Global poverty will rise again to 1 billion people amid the COVID-19 pandemic, AP reported.
A study of King's College London and The Australian National University shows a sharp increase in poverty in middle-income developing countries, where millions of people live just above the poverty line.
Asian countries such as Bangladesh, India, Indonesia, Pakistan, and the Philippines are considered particularly vulnerable to economic pandemic shocks.
“The pandemic is fast becoming an economic crisis for developing countries,” said Andy Sumner, a professor of international development at King’s College London and one of the report’s co-authors.
According to the worst-case scenario, the number of people living in extreme poverty will increase from 700 million to 1.1 billion.
“Without action this crisis could set back progress on reducing global poverty by 20 or even 30 years,” Sumner said.
Researchers call for “urgent global leadership” to overcome the crisis. But the hopes are low after the Group of Seven meeting of world leaders, which was supposed to take place on June 10-12, was postponed. US President Donald Trump plans to hold an expanded meeting in September, which will also bring together leaders from Russia, Australia, South Korea, and India.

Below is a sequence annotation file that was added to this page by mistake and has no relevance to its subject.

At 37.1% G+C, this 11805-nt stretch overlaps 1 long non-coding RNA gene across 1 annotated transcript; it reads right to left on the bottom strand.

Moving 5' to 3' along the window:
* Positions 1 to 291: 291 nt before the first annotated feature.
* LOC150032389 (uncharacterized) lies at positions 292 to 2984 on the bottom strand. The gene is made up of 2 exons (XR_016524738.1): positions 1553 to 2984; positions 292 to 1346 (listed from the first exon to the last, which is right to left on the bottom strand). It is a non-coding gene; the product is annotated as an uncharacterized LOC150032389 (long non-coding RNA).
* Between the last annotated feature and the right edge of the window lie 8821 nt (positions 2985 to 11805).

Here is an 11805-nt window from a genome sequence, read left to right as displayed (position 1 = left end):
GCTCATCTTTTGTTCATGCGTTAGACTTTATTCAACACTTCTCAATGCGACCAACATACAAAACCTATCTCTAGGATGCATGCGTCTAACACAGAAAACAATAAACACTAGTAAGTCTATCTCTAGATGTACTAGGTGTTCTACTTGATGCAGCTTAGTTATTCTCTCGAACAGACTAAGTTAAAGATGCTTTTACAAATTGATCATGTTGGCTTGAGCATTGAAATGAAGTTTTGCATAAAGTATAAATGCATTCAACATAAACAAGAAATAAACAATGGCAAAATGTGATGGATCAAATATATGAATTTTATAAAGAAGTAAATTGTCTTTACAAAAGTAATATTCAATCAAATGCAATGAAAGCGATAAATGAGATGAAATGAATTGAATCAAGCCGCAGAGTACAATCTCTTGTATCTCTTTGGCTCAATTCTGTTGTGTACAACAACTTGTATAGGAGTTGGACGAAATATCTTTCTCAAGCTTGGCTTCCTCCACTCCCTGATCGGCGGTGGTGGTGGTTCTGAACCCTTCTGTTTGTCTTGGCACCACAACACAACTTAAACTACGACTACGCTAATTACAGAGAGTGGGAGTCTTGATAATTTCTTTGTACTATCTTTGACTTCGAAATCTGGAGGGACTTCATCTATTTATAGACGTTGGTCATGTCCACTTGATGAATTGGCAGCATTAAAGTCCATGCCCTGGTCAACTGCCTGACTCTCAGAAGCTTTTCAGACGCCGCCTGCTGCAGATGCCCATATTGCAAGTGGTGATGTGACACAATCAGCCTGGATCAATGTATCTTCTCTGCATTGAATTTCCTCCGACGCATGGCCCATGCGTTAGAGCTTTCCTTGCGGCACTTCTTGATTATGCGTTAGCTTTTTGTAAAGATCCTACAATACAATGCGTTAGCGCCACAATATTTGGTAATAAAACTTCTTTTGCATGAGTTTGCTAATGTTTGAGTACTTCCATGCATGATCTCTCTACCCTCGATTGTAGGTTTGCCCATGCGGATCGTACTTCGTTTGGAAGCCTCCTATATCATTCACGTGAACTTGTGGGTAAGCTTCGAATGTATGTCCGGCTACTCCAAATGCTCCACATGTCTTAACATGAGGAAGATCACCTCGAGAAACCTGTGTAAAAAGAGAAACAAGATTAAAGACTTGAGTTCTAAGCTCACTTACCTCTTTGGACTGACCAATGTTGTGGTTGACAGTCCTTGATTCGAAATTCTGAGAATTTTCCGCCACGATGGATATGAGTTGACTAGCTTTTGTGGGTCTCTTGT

Sumner said three steps should be prioritized. First, it is necessary to create a “rapid response global commission on poverty and COVID-19” under the guidance of a well-known world leader to determine the level of funding required.
Secondly, funds should be quickly released by expanding the current debt servicing environment that the International Monetary Fund provides to all developing countries and freezing World Bank debt repayments at least until the end of 2020, possibly until 2021. When the crisis subsides, debt restructuring or outright cancellation of debt for some developing countries “will be needed or even unavoidable.”
And thirdly, countries that benefit from the standstill should use this money to strengthen and expand social safety nets.